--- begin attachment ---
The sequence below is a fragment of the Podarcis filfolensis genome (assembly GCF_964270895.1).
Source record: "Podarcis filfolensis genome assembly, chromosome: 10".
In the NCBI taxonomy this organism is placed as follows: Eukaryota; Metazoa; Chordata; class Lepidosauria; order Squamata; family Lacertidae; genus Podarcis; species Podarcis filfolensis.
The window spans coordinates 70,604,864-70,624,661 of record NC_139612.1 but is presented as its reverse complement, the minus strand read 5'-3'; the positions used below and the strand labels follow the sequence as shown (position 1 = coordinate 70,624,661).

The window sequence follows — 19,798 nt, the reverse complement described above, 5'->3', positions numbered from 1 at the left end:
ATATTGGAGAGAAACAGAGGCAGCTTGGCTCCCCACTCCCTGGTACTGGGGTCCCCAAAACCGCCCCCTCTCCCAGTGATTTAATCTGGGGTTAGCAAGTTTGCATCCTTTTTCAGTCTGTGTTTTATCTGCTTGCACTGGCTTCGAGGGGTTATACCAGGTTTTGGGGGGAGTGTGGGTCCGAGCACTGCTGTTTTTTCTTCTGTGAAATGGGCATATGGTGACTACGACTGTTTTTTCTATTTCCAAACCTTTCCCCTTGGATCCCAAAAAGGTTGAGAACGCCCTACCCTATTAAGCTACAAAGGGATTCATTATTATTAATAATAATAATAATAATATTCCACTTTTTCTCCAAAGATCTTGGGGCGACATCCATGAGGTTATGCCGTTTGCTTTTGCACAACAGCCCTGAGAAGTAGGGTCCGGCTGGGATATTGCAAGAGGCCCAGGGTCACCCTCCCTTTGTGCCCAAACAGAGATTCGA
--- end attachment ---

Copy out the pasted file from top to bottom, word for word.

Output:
The sequence below is a fragment of the Podarcis filfolensis genome (assembly GCF_964270895.1).
Source record: "Podarcis filfolensis genome assembly, chromosome: 10".
In the NCBI taxonomy this organism is placed as follows: Eukaryota; Metazoa; Chordata; class Lepidosauria; order Squamata; family Lacertidae; genus Podarcis; species Podarcis filfolensis.
The window spans coordinates 70,604,864-70,624,661 of record NC_139612.1 but is presented as its reverse complement, the minus strand read 5'-3'; the positions used below and the strand labels follow the sequence as shown (position 1 = coordinate 70,624,661).

The window sequence follows — 19,798 nt, the reverse complement described above, 5'->3', positions numbered from 1 at the left end:
ATATTGGAGAGAAACAGAGGCAGCTTGGCTCCCCACTCCCTGGTACTGGGGTCCCCAAAACCGCCCCCTCTCCCAGTGATTTAATCTGGGGTTAGCAAGTTTGCATCCTTTTTCAGTCTGTGTTTTATCTGCTTGCACTGGCTTCGAGGGGTTATACCAGGTTTTGGGGGGAGTGTGGGTCCGAGCACTGCTGTTTTTTCTTCTGTGAAATGGGCATATGGTGACTACGACTGTTTTTTCTATTTCCAAACCTTTCCCCTTGGATCCCAAAAAGGTTGAGAACGCCCTACCCTATTAAGCTACAAAGGGATTCATTATTATTAATAATAATAATAATAATATTCCACTTTTTCTCCAAAGATCTTGGGGCGACATCCATGAGGTTATGCCGTTTGCTTTTGCACAACAGCCCTGAGAAGTAGGGTCCGGCTGGGATATTGCAAGAGGCCCAGGGTCACCCTCCCTTTGTGCCCAAACAGAGATTCGA